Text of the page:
Projects Enhance Access to Androscoggin River

The NFCT and the town of Gorham teamed up this year to enhance access to the Androscoggin River, with support from the Northern Forest Center and the Neil and Louise Tillotson Fund at the New Hampshire Charitable Foundation.

The NFCT’s professional stewardship crew — which consists of a stewardship director, field coordinator and three stewardship interns — worked with local volunteers to install new infrastructure that provides safer access above and below the Gorham Dam. The Androscoggin River is part of the 740-mile waterway trail that connects Old Forge, NY, to Fort Kent, Maine; the work in Gorham was performed on a section of the Androscoggin just south of the canoe trail itself.

“There was a lot of community enthusiasm for these projects,” said Noah Pollock, the NFCT’s stewardship director. “Despite offering stunning views of the White Mountains, this stretch of the Androscoggin is underappreciated, and makes for a great paddling trip or tubing float.”

The work included three projects: installation of a floating dock at the take-out above the Gorham Dam, construction of new stone steps at the put-in below the dam and improvements to an access near a pedestrian bridge along the Appalachian/Mahoosuc Trail.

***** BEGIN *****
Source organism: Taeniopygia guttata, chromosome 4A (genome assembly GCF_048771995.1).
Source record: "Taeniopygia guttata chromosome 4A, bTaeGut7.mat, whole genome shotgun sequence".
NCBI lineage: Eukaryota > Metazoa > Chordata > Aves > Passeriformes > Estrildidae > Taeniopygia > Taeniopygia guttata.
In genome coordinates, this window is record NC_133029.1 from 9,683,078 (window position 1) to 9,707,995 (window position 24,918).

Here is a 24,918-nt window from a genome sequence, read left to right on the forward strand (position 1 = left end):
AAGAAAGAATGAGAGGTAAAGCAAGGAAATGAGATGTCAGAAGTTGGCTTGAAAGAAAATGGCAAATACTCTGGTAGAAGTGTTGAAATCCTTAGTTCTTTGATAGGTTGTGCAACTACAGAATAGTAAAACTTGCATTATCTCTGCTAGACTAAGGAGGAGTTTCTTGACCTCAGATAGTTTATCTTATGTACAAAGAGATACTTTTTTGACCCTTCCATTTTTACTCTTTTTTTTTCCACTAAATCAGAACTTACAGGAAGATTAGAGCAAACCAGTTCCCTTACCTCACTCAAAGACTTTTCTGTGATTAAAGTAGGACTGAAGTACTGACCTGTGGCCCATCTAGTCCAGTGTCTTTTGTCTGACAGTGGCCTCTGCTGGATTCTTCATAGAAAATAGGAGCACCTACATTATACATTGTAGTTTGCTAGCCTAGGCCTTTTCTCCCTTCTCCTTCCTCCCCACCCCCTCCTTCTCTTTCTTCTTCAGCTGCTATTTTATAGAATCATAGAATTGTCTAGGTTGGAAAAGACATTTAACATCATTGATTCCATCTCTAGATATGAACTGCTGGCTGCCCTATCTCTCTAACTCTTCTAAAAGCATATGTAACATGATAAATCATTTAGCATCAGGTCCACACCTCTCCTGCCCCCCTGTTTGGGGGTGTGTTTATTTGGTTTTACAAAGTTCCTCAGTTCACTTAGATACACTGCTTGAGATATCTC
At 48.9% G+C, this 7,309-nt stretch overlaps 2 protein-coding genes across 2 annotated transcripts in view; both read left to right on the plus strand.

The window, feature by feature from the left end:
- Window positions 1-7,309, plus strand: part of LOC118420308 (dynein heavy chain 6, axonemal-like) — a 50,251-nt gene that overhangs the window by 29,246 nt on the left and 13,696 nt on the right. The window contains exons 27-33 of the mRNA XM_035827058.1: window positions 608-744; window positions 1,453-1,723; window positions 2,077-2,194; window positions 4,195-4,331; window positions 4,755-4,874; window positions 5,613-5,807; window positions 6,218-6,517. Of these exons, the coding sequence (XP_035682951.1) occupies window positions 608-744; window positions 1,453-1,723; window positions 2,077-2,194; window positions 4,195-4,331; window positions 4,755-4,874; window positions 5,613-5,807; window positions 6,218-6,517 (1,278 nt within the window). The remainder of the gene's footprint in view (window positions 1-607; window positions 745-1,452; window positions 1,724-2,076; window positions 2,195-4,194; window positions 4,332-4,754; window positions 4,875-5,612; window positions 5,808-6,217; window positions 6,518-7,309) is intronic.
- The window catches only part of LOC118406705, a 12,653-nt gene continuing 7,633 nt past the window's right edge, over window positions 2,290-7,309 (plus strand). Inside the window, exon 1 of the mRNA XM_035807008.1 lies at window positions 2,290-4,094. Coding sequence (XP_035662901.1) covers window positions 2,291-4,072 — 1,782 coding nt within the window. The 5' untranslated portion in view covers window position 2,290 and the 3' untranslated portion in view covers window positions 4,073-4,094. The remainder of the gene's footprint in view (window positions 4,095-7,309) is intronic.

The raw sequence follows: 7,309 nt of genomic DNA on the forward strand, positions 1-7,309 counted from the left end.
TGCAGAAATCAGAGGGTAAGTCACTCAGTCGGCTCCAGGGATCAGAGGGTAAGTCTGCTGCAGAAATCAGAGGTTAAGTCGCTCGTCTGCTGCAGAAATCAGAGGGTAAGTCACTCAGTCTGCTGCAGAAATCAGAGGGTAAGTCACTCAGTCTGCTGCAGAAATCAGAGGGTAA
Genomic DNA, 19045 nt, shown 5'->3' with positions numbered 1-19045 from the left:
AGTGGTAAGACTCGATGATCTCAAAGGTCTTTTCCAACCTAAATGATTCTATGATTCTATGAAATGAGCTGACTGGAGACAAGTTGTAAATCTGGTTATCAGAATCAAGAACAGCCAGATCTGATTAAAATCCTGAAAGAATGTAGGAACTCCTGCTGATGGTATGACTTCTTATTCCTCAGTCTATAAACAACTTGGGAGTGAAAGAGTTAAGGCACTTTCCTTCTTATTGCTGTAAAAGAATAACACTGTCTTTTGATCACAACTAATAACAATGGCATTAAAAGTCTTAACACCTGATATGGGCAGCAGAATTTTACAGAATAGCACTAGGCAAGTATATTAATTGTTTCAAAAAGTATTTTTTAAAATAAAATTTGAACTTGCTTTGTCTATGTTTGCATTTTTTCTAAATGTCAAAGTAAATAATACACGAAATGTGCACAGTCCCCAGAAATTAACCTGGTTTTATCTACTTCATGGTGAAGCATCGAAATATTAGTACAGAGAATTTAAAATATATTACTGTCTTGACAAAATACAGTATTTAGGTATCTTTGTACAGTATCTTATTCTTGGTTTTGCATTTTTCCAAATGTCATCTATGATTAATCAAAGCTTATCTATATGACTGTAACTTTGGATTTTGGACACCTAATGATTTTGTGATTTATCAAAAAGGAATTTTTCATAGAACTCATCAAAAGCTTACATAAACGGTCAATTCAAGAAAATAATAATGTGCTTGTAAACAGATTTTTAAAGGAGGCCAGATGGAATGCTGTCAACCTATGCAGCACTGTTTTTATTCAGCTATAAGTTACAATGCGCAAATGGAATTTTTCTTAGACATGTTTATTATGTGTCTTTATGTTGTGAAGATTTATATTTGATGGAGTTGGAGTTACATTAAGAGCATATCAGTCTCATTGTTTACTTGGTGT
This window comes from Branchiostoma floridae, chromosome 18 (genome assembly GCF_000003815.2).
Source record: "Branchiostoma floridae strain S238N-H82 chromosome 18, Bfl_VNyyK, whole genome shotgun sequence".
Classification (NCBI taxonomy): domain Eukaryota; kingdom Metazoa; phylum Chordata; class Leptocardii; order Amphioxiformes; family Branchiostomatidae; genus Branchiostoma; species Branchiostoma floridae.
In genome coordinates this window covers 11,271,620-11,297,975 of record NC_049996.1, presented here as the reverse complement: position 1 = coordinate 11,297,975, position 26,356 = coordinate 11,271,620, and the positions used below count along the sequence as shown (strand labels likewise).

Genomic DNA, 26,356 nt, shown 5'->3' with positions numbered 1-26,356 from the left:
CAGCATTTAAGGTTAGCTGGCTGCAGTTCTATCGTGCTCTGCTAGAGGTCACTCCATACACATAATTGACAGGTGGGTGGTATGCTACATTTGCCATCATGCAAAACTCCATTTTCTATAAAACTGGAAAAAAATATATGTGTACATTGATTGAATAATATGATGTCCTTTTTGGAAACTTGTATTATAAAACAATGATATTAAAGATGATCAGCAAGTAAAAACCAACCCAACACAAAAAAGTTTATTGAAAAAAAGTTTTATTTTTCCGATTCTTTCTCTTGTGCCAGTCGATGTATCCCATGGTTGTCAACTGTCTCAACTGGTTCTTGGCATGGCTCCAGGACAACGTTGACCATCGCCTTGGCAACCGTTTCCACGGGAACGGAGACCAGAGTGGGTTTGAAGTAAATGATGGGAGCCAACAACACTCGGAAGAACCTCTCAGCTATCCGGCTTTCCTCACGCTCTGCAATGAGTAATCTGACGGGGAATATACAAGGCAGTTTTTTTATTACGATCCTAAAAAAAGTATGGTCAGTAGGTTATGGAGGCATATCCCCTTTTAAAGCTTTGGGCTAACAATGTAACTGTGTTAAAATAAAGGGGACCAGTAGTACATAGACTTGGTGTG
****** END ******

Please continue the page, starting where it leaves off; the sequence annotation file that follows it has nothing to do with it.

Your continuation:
“The work has been well received,” Pollock said. “At one of the sites, right as we finished a set of stairs, a neighbor took out his kayak and walked down the steps to the river — it was great for our interns and volunteers to see someone immediately take advantage of their hard work.”

“The town of Gorham played a critical role in making this work happen by providing us with stone and granite for the steps and helping secure project funding,” Pollock added. “The town’s highway department is also pitching in by helping with annual dock installation and removal tasks.”

As the only dedicated water trail crew in the Northeast, the NFCT’s stewardship crew specializes in projects at the interface of land and water, including campsites, portage trails and access points. To learn more about the NFCT’s stewardship work, contact Noah Pollock at